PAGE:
So, I sat down, looked at some of my typical behavioral traits and broke them into little pieces to understand how I would usually react to certain triggers. Trust me, this is not a Sunday-brunch kind of activity—and it can be brutal to reflect on oneself—but I knew it had to be done to move on.
I like comparing it to removing a plaster. Some do it slowly. I prefer to do it in one go.
Since then, I have often been asked, “Sarah, so how did you do it? How did you move forward to make changes in your life?”
I want to describe what is really needed, by quoting the words of former German goalkeeper and team captain, Oliver Kahn. When he was asked what his team needed to do after a defeat, he famously shouted into the camera: “Balls! We just need more balls!”
Well, I couldn’t agree more. I believe it takes not only the heart but also balls to step out of our comfort zones, to shift our mindsets, and to do things we have never done before—even if we cannot fully grasp it.
So, here is my advice to you: live a little.
Don’t overthink. You will never get it 100 percent right. And, how boring would it be if you did?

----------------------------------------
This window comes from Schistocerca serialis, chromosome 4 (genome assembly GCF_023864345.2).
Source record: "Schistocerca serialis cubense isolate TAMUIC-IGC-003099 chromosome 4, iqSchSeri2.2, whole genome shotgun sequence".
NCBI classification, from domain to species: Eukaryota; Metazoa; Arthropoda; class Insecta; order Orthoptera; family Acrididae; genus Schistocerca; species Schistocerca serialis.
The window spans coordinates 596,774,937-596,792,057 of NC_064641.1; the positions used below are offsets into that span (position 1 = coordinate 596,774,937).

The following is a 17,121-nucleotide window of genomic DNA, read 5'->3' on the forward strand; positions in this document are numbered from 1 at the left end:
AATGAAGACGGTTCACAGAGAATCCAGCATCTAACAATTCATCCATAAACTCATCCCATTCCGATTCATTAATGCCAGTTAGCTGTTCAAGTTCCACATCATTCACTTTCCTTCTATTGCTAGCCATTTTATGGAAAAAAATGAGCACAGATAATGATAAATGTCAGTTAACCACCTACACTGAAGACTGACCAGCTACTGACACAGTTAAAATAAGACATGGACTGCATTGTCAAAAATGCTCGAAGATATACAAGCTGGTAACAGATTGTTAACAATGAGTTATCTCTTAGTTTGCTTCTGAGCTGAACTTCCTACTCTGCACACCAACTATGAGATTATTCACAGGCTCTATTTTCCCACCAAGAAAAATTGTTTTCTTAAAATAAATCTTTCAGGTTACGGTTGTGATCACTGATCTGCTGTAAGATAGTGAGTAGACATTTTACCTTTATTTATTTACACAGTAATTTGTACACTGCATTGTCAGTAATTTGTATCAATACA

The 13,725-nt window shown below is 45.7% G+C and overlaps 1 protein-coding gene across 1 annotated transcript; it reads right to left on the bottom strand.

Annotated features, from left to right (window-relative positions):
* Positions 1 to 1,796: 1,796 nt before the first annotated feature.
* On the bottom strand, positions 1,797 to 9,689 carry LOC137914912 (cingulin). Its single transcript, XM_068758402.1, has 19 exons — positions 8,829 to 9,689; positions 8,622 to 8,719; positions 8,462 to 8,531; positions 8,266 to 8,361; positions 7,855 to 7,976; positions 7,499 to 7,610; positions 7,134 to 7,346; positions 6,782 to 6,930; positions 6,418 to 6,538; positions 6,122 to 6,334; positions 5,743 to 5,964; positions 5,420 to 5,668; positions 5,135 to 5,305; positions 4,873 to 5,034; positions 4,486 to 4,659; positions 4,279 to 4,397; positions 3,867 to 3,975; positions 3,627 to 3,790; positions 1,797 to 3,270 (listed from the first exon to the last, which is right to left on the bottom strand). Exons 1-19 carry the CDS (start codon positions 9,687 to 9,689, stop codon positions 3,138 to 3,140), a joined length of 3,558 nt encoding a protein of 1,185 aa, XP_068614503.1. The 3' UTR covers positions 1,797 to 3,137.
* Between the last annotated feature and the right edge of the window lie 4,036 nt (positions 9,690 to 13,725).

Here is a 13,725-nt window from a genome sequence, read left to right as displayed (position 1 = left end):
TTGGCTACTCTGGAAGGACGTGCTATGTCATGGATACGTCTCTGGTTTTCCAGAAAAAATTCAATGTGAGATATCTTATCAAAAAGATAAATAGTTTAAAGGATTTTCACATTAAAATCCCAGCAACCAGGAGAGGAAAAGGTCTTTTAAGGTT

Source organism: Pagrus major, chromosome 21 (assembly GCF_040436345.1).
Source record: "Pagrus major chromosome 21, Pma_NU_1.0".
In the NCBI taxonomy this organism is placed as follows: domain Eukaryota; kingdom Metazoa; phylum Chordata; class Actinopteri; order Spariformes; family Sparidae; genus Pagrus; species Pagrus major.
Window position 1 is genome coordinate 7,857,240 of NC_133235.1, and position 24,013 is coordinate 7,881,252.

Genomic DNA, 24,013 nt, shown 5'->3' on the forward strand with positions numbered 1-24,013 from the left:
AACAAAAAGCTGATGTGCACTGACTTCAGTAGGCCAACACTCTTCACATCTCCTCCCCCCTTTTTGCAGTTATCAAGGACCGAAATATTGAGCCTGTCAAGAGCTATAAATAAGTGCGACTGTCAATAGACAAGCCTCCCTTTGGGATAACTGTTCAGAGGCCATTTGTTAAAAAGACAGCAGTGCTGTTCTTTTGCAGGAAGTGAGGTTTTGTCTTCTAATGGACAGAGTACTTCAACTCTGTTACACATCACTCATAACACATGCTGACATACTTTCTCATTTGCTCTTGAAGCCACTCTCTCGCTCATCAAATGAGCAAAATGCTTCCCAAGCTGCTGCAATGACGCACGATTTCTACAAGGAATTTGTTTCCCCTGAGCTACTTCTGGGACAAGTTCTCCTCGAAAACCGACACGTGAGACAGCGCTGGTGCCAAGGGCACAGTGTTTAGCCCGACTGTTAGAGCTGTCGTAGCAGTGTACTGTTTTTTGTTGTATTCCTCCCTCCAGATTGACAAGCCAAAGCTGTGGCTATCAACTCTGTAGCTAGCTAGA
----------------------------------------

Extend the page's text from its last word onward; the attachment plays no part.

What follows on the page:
I wish you would dare to jump into the unknown as often as you spend time on findings excuses to back away from something.
Live life to the fullest. Take chances. Give that person who makes you smile a chance, even if not all of the boxes on your checklist may be ticked, and even if the timing seems all wrong.
Take on that project that scares the living hell out of you. Deliver that speech although you are terrified of public speaking. Dare to start a conversation that you would usually feel uncomfortable with.
Nothing less than your inner peace and happiness is at stake.
You cannot lose—it is impossible.
You can only gain experience and wisdom.
And seriously, what is the worst that can happen? You take the fall, get up, pat the dust off, adjust the crown on your head, and gracefully move the f*** on.
For the first time I understand Lewis Carroll when he said, “In the end, we only regret the chances we didn’t take, the relationships we were afraid to have, and the decisions we waited too long to make.”